MAYBE THEY SHOULD HAVE HELD "FATHER OF THE PRIDE" UNTIL NOW: In happy news, Roy Horn is walking under his own power and without aid of a walker (and seeing "Avenue Q" in Vegas while he's at it), less than two years after the unpleasant incident with his white tiger Montecore.
OFFENSE PUTS ASSES IN SEATS, BUT DEFENSE WINS CHAMPIONSHIPS: I attended a preview screening of Curtis Hanson's In Her Shoes Sunday night. Let me tell you about it.

In Her Shoes tells the story of Simon Stein (Mark Feuerstein), an intelligent, caring lawyer from the gritty streets of Philadelphia, and how his kindness, wit and animal-like erotic charge helped two sisters patch long-seated grievances. His empathetic demeanor and Semitic good looks form the anchor of this moving dramedy. When he is on the screen, you are transfixed; when he is not, you ask, Where's Simon? Is he okay? Is he having any emotional epiphanies without me?

Cameron Diaz, Toni Collette and Shirley MacLaine are all in the movie as well, and they're pretty good too. Also worth noting is first-time actress Jennifer Weiner, who adds important local realism with her jaunty gait behind Collette and Brooke Smith in Philadelphia's Italian Market.
Seriously, I'm kvelling. This is an exceptional movie which perfectly captures the emotional depth and humor of Jen's book, and both Hanson and screenwriter Susannah Grant did a phenomenal job in turning a great book into a great movie. You will enjoy, come October 7.

Sunday, September 11, 2005

"TOTAL ECLIPSE OF THE HEART" BETTER BE IN THE TOP 10: Blender Magazine, which takes delight at tweaking the Baby Boomer-skewing Rolling Stone, will once again mock Jann Wenner's baby by counting down the 500 Greatest Songs Since You Were Born (provided you are 25 or under) in its next issue. The list is a direct response to RS's list of the 500 Greatest Songs of All Time last year, in which Bob Dylan's "Like a Rolling Stone" (no relation) topped the list. Blender's list is headed by an obscure R&B artist named Michael Jackson who had some hits in the '80s before becoming embroiled in legal troubles. His "Billie Jean" is followed by Outkast's lament about the former name of the Arizona Diamondbacks home field, "B.O.B." and Guns N' Roses' cover of the Sheryl Crow song "Sweet Child O' Mine," a song which forever convinced the band the key to their success was dropping the consonants off its prepositions.
DARTH VADER IS LUKE'S FATHER: A warning for sensitive viewers--the TiVo/TV Guide descriptions of this week's and next week's episodes of Gilmore Girls contain substantial spoilers, including the answer given to last season's season-ending cliffhanger proposal, so be wary. I'm often too much of a spoiler whore for my own good (I peeked in the novelization to confirm whether the rumors of deaths in Serenity are true, and if so, who the victims are), but I know certain folks are wary.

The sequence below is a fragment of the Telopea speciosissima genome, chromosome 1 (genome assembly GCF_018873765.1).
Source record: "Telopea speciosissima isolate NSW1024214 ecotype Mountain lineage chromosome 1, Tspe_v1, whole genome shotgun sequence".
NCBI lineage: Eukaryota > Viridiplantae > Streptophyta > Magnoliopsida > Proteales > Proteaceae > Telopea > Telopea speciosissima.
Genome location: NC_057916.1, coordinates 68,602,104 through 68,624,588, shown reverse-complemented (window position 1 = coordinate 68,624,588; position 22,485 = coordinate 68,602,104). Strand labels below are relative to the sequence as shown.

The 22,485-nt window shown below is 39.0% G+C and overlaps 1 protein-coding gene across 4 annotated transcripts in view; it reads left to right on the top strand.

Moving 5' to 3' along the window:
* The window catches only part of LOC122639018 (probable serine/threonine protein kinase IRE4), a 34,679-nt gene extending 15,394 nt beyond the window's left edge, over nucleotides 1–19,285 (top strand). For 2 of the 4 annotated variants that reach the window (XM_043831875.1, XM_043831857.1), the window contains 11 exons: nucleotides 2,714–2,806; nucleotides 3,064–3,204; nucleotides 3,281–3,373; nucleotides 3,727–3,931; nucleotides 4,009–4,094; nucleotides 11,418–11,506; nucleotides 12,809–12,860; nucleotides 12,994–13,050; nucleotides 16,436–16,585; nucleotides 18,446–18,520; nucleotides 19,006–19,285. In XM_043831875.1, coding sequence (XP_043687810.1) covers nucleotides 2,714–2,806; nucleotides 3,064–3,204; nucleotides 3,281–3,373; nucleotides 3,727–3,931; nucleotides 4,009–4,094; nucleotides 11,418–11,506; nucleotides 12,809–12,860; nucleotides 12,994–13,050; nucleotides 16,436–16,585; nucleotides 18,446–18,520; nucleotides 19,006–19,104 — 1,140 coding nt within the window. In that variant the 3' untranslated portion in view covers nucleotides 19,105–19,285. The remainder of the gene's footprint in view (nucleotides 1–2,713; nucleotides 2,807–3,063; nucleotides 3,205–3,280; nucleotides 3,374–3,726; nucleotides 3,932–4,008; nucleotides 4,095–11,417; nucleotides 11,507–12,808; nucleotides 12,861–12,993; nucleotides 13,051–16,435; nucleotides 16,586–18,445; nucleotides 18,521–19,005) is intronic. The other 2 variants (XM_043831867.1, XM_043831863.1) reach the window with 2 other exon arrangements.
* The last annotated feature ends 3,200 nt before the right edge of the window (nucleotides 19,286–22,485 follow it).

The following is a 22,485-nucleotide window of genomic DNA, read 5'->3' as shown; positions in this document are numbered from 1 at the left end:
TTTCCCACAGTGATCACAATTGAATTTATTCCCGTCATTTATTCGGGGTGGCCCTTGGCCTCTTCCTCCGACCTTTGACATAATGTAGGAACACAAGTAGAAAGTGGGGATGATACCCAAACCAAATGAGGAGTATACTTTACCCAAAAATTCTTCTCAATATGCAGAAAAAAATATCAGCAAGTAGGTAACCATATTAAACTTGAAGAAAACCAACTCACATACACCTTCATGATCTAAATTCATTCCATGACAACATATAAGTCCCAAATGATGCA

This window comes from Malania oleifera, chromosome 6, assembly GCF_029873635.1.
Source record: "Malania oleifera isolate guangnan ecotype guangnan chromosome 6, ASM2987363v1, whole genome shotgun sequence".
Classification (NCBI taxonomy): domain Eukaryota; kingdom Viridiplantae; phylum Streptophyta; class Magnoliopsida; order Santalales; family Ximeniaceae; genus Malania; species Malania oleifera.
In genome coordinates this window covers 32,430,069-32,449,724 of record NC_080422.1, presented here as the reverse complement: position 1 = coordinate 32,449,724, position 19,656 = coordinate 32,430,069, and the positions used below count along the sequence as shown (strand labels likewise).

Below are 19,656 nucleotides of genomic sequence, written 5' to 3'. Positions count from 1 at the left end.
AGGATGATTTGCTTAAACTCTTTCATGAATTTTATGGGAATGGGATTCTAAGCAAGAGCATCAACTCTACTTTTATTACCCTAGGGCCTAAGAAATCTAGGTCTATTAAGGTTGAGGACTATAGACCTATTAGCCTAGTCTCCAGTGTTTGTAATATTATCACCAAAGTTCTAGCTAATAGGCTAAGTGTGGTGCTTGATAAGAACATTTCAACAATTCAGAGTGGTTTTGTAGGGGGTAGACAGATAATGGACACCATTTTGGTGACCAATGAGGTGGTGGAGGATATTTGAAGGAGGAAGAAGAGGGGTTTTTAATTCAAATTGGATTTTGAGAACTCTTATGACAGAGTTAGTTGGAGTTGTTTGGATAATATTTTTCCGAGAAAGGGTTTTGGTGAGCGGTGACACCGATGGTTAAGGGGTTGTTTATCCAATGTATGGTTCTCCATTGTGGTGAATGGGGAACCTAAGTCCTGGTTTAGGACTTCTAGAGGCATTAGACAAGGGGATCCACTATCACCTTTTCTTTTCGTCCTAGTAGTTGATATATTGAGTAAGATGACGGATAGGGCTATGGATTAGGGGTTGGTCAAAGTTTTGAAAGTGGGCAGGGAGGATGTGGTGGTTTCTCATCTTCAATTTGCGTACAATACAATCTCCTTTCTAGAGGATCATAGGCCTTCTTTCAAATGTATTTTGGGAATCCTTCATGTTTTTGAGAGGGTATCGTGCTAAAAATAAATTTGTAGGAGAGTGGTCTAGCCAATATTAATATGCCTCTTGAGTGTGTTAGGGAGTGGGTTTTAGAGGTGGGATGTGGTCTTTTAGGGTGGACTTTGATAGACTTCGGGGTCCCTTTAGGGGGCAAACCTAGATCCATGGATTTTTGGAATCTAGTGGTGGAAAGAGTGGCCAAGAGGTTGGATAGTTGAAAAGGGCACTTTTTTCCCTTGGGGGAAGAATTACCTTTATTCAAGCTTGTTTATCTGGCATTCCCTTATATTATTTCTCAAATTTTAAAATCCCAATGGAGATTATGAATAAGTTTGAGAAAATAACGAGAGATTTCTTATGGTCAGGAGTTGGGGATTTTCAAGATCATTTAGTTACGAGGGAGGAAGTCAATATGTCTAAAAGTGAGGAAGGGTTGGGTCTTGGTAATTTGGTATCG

Also, don't forget to set your TiVo's to appropriate things to the new season--if you prefer Boston Legal to L&O:SVU, make sure Boston Legal is higher in your Season Pass list, and make sure to resolve the West Wing and Simpsons conflict, as that starts in two weeks. Also, be careful with your Lost season passes if you also plan to watch Apprentice: Martha or Top Model--ABC is airing a recap/preview special at 8 PM next Wednesday before the new season starts.
"YOU KNOW WHAT? I DID WIN." The Times catches up with Project Runway runner-up and ALOTT5MA fave Kara Saun, who has been keeping quite busy since the show.
WERE THEIR EYES WATCHING GOD? Roger Ebert's Great Movies series tackles one of my favorites today, Woody Allen's Crimes and Misdemeanors.

The movie did not win an Oscar from among its three nominations -- Martin Landau lost to Denzel Washington (Glory) for Best Supporting Actor; Oliver Stone (Born on the Fourth of July) took his second Best Director statue over Woody Allen, who also lost Best Original Screenplay to Tom Schulman for Dead Poets Society. At least on that one, Woody was in good company -- other "losers" in category were Spike Lee (Do the Right Thing), Steven Soderbergh (sex, lies, and videotape) and Nora Ephron (When Harry Met Sally . . . ).

C&M remains the masterwork of Allen's post-Annie/Manhattan period, a film which defies easy categorization. A comedy about the absence of God? A tragedy about infidelity and temptation? A sly preview of "Law & Order", with Sam Waterston and Jerry Orbach in key supporting roles?

I'm fond of Ebert's summary: "The evil are rewarded, the blameless are punished, and the rabbi goes blind." Now, that's a movie.